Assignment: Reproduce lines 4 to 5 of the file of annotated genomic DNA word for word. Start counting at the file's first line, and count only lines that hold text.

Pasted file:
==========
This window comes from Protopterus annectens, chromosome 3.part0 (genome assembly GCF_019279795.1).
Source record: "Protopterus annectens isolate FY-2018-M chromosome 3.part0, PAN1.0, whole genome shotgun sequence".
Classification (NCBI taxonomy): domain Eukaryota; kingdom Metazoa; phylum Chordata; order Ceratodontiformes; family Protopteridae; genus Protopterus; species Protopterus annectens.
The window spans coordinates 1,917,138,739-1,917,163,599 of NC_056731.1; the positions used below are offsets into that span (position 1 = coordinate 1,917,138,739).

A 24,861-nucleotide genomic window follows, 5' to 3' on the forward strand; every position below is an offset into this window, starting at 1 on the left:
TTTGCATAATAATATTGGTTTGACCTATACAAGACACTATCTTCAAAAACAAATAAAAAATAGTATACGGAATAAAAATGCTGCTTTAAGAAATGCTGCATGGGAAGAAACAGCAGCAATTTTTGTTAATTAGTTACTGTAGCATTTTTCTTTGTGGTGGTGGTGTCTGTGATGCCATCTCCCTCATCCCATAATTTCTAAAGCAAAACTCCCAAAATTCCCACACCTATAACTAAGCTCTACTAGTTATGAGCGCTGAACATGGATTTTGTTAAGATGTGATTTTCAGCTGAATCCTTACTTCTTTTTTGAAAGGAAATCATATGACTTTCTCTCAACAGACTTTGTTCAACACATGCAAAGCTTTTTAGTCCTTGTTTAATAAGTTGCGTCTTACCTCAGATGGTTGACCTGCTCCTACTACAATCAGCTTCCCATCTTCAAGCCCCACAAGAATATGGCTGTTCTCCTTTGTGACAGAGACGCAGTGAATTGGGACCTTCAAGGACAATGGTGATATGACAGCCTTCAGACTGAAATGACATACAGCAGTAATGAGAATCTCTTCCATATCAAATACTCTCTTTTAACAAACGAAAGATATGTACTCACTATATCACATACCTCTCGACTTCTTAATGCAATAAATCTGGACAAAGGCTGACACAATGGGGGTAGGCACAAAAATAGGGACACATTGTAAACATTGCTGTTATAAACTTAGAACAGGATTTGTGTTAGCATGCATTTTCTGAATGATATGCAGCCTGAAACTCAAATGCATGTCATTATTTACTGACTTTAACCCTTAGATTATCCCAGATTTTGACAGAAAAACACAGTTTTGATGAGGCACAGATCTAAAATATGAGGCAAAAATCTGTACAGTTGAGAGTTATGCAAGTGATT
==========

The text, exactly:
The window spans coordinates 1,917,138,739-1,917,163,599 of NC_056731.1; the positions used below are offsets into that span (position 1 = coordinate 1,917,138,739).

A 24,861-nucleotide genomic window follows, 5' to 3' on the forward strand; every position below is an offset into this window, starting at 1 on the left: